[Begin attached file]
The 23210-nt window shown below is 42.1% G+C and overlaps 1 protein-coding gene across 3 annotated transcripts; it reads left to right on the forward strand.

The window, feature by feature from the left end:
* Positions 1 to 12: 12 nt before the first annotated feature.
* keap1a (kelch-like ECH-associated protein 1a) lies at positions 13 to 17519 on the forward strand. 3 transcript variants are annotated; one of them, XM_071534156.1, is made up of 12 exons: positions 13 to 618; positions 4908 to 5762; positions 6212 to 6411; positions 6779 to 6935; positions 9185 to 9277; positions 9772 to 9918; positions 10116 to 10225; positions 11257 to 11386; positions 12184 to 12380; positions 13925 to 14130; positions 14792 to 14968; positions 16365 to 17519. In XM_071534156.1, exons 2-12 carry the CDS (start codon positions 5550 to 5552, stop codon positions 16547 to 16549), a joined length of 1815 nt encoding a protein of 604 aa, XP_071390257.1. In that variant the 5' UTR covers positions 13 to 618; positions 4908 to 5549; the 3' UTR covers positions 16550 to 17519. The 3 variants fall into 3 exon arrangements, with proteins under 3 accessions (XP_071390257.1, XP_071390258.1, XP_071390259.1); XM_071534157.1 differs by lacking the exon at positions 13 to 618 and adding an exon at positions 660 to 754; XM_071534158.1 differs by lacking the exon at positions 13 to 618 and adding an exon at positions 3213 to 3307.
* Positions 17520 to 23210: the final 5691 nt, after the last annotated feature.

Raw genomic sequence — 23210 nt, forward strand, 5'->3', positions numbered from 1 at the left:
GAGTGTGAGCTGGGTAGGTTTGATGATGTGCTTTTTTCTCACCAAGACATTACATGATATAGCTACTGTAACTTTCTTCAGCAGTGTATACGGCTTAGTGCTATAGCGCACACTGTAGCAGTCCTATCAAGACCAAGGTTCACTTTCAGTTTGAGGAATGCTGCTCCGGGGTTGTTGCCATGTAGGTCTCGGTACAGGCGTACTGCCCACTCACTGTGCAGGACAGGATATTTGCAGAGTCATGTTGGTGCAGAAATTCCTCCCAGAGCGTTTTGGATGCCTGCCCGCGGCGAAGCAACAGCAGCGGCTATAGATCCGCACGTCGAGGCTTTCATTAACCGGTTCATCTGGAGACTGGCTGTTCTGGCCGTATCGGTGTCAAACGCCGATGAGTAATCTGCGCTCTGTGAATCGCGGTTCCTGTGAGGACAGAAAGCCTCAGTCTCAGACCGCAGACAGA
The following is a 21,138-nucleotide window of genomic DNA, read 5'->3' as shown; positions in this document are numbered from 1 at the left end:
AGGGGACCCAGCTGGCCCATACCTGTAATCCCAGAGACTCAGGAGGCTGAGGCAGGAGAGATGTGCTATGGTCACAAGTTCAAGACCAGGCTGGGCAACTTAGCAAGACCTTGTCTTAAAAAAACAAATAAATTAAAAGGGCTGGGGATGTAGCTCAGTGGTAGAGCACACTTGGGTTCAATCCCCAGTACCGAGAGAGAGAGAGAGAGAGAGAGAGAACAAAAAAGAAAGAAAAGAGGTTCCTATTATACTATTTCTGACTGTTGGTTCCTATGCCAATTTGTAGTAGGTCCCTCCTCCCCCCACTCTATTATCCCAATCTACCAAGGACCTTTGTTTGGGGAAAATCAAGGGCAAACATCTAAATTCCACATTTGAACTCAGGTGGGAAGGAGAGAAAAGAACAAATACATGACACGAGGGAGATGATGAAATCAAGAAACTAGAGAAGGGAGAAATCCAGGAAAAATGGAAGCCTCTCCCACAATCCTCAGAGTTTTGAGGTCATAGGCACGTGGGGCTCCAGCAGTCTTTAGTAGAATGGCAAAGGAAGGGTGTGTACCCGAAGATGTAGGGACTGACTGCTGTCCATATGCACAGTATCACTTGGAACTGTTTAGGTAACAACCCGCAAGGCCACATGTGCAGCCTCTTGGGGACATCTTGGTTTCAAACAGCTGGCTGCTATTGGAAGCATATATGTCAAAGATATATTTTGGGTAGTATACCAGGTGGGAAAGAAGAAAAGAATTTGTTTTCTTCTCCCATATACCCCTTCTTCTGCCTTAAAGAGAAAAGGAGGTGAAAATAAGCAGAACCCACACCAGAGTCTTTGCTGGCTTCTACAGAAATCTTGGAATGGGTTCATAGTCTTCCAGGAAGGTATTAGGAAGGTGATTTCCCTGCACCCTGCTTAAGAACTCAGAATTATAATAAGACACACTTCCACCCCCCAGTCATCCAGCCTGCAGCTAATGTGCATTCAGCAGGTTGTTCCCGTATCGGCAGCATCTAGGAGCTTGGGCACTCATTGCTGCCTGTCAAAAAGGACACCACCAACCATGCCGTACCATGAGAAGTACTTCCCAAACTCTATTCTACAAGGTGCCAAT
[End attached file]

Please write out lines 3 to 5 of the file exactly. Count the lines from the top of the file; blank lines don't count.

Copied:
* Positions 1 to 12: 12 nt before the first annotated feature.
* keap1a (kelch-like ECH-associated protein 1a) lies at positions 13 to 17519 on the forward strand. 3 transcript variants are annotated; one of them, XM_071534156.1, is made up of 12 exons: positions 13 to 618; positions 4908 to 5762; positions 6212 to 6411; positions 6779 to 6935; positions 9185 to 9277; positions 9772 to 9918; positions 10116 to 10225; positions 11257 to 11386; positions 12184 to 12380; positions 13925 to 14130; positions 14792 to 14968; positions 16365 to 17519. In XM_071534156.1, exons 2-12 carry the CDS (start codon positions 5550 to 5552, stop codon positions 16547 to 16549), a joined length of 1815 nt encoding a protein of 604 aa, XP_071390257.1. In that variant the 5' UTR covers positions 13 to 618; positions 4908 to 5549; the 3' UTR covers positions 16550 to 17519. The 3 variants fall into 3 exon arrangements, with proteins under 3 accessions (XP_071390257.1, XP_071390258.1, XP_071390259.1); XM_071534157.1 differs by lacking the exon at positions 13 to 618 and adding an exon at positions 660 to 754; XM_071534158.1 differs by lacking the exon at positions 13 to 618 and adding an exon at positions 3213 to 3307.
* Positions 17520 to 23210: the final 5691 nt, after the last annotated feature.